Baptis Journal South Africa (q):q (2004)
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In 1 Peter 1:3-7 we read that the Christians were facing persecution because of their faith and the author reminds them that every trial is a test of their faith. The trials and consequential suffering can be withstood because they are able to look forward to an inheritance – eternal life with God. Christians can endure all trials and suffering because of the hope of glory and ultimate joy. There is a grace afforded by God in the presence to match whatever trial or suffering they might face. Thus it appears that there is both a purpose – one being the testing, transforming and purifying of one’s faith and a great prize for those who endure suffering – the Lord himself rewarding us. It is with this thought I will end this essay - with this belief of an inheritance, a resurrection and the gift of immortality. However, I will not shun asking the difficult questions, nor will I avoid critical reflection and analysis of a number of the contradictory or unpleasant answers. I will not eschew the lack of answers relating to evil and suffering – the pains of the scourges of poverty, persecution and oppression, the ravages of war and natural disasters, and all the inequity and injustice that has fallen throughout history – often on the innocent. This wickedness and agony that has throughout history indiscriminately befallen Christians and non-believers alike, has initiated great dismay, depression and consternation for many and some have even rejected the concept of God and the Gospel because of the malevolence and affliction they have been subjected to. The horrendous profundity and extent of human suffering and the history of the inhumanity of people makes the idea of a loving Creator seem quite implausible and predisposes many to accept a naturalistic theory of religion. At the end of this essay I will attempt to show that the declarations that the writer of 1 Peter makes concerning the Christian’s inheritance and suffering proffers some expectation for those who are faced with the quandary of evil and offer some hope now to enable them to endure whatever life has thrown onto their journey. Whilst I will with candour endeavour to query the issues and questions relating to evil I am conscious of the fact that many books and essays have been written by vastly more erudite authors. Consequently I acknowledge that what I have to say is ultimately nothing more than the personal reflection birthed in my own life’s experiences and learning.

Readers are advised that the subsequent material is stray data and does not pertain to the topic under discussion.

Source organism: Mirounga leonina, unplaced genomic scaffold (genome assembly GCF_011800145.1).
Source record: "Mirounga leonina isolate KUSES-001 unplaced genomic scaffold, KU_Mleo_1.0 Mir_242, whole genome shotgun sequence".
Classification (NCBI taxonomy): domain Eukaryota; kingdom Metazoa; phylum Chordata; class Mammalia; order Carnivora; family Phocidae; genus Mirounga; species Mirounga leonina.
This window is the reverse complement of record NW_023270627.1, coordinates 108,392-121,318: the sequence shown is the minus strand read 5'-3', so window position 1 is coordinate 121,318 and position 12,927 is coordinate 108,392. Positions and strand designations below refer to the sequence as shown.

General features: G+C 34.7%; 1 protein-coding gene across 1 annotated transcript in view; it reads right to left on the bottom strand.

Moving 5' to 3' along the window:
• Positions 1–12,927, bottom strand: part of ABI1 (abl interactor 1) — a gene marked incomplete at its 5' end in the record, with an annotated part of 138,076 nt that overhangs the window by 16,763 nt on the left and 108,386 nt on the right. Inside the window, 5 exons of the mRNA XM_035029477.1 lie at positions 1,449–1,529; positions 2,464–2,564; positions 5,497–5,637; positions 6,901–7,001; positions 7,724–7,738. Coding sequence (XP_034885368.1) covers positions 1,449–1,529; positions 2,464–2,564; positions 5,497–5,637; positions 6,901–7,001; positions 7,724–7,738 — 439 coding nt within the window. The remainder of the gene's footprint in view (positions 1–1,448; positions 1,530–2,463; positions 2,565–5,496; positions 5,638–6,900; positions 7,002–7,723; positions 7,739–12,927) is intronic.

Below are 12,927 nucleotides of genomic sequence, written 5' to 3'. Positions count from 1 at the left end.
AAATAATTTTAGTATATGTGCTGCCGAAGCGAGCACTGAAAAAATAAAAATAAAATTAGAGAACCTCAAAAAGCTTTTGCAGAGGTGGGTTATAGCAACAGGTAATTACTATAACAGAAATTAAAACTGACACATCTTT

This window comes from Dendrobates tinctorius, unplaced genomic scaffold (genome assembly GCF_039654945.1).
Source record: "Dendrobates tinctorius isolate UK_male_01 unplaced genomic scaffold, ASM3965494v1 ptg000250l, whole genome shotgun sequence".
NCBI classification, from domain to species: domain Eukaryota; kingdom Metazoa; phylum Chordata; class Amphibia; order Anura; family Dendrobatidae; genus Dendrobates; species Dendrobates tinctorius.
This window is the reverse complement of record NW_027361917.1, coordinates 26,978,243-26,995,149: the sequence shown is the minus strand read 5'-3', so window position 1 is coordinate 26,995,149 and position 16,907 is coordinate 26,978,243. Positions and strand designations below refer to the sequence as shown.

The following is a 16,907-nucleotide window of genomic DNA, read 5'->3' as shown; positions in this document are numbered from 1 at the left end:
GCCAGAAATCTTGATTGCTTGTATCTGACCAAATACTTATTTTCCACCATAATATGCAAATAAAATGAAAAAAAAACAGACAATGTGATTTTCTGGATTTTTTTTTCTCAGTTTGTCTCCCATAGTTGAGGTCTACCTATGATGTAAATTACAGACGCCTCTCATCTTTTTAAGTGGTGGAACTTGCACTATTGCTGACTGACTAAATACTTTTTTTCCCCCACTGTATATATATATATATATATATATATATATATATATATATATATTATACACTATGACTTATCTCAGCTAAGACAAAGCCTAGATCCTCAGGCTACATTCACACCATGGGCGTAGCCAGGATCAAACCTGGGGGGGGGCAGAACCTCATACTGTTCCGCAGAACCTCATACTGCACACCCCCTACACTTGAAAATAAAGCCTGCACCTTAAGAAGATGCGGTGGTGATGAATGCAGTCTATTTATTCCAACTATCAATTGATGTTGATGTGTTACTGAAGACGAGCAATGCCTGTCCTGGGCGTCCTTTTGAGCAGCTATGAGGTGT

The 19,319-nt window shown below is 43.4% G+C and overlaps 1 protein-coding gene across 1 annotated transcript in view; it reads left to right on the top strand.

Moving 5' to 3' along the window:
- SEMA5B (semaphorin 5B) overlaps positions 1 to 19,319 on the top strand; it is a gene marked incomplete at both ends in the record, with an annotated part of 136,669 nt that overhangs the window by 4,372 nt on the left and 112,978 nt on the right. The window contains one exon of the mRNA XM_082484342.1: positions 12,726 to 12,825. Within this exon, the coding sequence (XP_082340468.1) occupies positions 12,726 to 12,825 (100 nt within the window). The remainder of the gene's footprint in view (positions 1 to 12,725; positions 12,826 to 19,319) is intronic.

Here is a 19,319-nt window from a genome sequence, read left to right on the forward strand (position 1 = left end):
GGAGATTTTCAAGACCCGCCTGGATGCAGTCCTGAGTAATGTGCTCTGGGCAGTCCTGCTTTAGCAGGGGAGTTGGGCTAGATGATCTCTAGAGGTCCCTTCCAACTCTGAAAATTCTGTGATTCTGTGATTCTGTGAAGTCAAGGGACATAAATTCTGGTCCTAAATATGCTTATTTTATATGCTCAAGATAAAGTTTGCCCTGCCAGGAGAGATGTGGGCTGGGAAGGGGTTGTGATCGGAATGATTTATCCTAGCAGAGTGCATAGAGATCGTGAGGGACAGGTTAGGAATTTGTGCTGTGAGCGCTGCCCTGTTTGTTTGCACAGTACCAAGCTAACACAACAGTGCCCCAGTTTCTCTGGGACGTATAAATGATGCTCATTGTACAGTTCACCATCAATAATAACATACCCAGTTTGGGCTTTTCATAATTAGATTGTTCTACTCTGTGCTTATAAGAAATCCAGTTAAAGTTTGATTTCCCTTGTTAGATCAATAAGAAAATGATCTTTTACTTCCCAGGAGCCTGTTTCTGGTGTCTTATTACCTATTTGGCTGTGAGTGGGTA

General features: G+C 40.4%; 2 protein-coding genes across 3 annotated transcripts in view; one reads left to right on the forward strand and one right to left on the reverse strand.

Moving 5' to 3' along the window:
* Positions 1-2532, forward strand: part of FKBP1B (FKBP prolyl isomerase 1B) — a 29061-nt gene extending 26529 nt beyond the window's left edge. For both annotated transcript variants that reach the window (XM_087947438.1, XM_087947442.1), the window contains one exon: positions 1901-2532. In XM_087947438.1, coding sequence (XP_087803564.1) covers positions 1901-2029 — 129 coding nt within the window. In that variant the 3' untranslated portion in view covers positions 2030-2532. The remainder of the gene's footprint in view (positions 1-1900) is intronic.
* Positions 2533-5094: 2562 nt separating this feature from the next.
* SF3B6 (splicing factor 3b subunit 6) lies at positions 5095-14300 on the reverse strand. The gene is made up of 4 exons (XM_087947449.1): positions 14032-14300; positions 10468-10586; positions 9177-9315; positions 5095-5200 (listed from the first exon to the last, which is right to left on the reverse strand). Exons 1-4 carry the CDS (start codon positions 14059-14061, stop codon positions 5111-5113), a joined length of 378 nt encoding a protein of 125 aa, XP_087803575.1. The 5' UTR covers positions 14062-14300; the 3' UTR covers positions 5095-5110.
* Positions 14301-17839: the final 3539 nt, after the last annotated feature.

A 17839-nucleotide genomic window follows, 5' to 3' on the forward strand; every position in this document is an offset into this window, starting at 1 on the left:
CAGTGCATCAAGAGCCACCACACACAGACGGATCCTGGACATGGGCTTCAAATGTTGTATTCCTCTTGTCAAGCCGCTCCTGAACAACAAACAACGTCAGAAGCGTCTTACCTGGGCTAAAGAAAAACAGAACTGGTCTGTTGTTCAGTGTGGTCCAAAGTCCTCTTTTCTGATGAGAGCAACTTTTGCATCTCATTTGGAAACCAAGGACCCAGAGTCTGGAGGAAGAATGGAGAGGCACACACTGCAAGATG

Author's Profile

Edvard Kristian (called Doc) Foshaugen
University of the Orange Free State (PhD)


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